Tested on animals:No
Tarte's Empowered Hybrid Gel Foundation is one of a growing number of makeup products claiming to provide skincare-like benefits along with foundation's traditional traits. While this foundation has some good qualities going for it, overall, its performance is lackluster, and the addition of some potentially iffy ingredients cinches its only-average rating.
Empowered Hybrid Gel Foundation's first misstep is its packaging: The thick, gel-cream formula comes in a jar container with a twist-off lid. When you first open the product, there's a plastic cover in between the lid and the jar, and removing it results in creating a suction effect that pulls quite a bit of foundation onto the cover—and all over your bathroom counter if you're not precise enough!
Tarte recommends using its double-ended foundation brush/scoop to get this out of the jar, though there's still the potential for foundation to get all over the lid when you put it back on. That's not to mention that the packaging means some of this formula's beneficial ingredients (antioxidants like magnesium ascorbyl phosphate and barley extract) won't remain stable long because they'll break down in the presence of light and air. See More Info for details.
As for the product itself, Empowered Hybrid Gel Foundation's texture makes it easy to smooth across your face and blend, whether it's with a foundation brush, sponge, or your fingers. A little goes a long way, and you don't need a lot to get medium to full coverage. The finish is decidedly dewy, and looks that way long after the initial application. Even though Tarte recommends this for all skin types, those with oily or combination skin might find this emphasizes shiny spots (this is best for those with normal to dry skin).
Although smooth at the beginning, we found that around the six-hour mark it begins to emphasize the appearance of pores. However, it does not highlight lines, wrinkles, or dry spots, and doesn't fade throughout the day.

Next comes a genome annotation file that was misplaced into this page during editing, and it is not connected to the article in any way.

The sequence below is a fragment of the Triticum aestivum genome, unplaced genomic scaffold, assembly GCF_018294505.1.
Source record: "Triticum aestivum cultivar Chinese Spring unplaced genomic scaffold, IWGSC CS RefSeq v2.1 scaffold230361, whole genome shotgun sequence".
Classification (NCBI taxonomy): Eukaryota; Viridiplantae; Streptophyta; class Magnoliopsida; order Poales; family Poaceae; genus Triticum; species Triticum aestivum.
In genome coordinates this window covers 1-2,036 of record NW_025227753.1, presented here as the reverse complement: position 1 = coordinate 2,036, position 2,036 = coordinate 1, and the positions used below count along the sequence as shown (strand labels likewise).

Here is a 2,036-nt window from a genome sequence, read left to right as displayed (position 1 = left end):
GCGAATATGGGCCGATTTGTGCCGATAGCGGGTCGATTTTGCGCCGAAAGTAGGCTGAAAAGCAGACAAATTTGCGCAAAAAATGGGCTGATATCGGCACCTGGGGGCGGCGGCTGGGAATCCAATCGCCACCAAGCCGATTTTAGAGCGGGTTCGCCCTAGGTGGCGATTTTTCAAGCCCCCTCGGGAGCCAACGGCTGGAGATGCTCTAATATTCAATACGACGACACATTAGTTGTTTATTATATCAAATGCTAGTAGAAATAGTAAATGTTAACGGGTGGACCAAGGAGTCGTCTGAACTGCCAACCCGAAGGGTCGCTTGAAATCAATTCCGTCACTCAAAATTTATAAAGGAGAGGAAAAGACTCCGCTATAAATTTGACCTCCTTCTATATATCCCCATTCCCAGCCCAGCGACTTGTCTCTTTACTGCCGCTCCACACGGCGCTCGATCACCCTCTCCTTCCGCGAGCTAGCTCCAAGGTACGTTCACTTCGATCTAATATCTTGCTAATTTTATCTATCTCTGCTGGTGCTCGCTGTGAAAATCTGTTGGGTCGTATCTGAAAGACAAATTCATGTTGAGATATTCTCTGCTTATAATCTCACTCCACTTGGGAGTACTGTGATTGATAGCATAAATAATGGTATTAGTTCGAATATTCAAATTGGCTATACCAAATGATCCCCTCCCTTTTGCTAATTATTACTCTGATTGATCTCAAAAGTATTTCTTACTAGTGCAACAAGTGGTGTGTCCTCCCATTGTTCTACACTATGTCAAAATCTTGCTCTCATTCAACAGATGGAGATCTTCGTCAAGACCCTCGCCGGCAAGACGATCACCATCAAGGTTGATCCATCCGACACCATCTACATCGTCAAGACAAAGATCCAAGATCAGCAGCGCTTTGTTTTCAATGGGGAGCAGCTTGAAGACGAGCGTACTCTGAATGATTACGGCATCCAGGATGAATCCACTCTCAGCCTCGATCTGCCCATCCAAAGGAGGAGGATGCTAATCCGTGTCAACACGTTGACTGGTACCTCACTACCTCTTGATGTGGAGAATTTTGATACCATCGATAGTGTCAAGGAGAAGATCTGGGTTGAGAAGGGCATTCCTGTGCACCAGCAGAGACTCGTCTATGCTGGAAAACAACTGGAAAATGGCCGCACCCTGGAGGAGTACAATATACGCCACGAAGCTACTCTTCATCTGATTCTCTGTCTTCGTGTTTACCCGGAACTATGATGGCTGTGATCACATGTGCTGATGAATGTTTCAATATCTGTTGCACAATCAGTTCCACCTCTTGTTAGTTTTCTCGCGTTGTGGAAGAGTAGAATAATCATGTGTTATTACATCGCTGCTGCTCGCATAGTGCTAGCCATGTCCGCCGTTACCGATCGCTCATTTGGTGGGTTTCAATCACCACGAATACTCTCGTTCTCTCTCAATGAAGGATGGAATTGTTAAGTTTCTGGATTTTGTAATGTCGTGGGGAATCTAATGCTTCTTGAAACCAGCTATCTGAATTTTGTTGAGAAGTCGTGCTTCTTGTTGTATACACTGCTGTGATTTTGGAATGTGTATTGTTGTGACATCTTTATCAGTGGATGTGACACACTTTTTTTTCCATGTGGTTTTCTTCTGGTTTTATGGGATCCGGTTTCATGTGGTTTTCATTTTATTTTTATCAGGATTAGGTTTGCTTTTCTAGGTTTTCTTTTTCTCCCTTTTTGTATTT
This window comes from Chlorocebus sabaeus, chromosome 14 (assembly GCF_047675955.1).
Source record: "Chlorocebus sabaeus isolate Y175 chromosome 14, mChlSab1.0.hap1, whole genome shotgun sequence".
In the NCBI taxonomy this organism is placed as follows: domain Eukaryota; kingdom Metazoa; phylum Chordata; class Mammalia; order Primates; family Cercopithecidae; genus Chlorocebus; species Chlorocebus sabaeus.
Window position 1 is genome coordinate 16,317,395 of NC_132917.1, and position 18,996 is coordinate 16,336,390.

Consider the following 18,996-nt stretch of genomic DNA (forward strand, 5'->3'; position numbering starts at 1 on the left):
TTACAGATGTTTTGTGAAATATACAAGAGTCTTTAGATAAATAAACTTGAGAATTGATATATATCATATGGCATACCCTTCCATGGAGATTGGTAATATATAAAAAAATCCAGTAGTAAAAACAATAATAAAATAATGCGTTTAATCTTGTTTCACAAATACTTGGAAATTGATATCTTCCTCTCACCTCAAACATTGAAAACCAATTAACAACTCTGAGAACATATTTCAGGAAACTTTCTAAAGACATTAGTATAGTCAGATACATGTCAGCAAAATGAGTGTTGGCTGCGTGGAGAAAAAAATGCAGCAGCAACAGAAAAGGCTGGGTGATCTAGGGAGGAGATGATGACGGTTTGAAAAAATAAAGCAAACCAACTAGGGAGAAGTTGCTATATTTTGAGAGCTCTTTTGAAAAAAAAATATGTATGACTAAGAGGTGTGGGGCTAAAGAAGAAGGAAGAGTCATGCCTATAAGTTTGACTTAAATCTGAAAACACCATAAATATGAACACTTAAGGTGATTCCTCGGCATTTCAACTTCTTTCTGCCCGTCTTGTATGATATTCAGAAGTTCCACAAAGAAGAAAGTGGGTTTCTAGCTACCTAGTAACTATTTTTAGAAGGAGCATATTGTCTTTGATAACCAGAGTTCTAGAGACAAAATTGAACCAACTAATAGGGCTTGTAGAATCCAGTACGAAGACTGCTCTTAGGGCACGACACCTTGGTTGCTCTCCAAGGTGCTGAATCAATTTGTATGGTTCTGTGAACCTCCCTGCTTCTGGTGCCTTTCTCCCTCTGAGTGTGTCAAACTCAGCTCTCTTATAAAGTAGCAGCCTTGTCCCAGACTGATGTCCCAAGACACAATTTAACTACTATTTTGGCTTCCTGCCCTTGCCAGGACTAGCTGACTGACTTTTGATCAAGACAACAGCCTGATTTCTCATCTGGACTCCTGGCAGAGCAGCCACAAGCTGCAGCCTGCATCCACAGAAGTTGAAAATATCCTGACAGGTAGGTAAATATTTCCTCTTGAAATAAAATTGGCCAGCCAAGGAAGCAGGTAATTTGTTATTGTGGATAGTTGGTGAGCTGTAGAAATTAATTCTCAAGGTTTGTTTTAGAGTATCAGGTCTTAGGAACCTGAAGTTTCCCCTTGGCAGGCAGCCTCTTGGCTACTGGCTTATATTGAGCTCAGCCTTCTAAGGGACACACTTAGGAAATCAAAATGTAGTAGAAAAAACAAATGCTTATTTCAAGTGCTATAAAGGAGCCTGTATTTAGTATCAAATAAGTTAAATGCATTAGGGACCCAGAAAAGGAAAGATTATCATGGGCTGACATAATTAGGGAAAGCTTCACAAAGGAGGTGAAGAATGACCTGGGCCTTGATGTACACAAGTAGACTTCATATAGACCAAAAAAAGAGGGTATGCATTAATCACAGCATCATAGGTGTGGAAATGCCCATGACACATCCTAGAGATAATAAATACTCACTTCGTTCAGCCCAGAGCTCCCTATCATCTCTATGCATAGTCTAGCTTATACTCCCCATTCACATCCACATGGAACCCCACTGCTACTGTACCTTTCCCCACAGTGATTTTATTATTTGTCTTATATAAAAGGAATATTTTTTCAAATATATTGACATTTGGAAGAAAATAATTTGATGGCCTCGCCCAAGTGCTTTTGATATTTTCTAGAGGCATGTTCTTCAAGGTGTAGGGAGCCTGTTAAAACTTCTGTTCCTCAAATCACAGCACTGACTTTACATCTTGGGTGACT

There are shade options for light to medium-deep tones, but this is one foundation we recommend trying out in the store first. Many of the shades have obvious yellow or orange undertones, so shade-matching in store is a must.
A couple of notes about the ingredients: Empowered Hybrid Gel Foundation is described as having a "soft, rose scent," but the smell is actually quite strong, and lingers. Fragrance is not listed as an ingredient, so we contacted Tarte via phone, email, and Facebook, and this is what the brand says: "The scent is naturally found in rosa canina fruit extract, more commonly known as the dog rose. It's non-toxic and conforms to all FDA safety requirements." The issue is that rose canina fruit extract (more commonly known as rosehip) is not a fragrant extract, so it is likely not the source of the scent.
Another problem is the inclusion of an iffy amount of alcohol in this formula. It's the fifth ingredient listed, meaning it could potentially irritate skin. It's particularly problematic because this foundation is described as a moisturizing formula that "feels like a drink of water for skin!"
As mentioned above, this foundation has a dewy finish so we suspect the amount of alcohol's potential risk is low—though the inclusion of two menthol derivatives (menthoxypropanediol and menthyl lactate) does present a risk of irritation, especially if you apply this foundation around the eyes.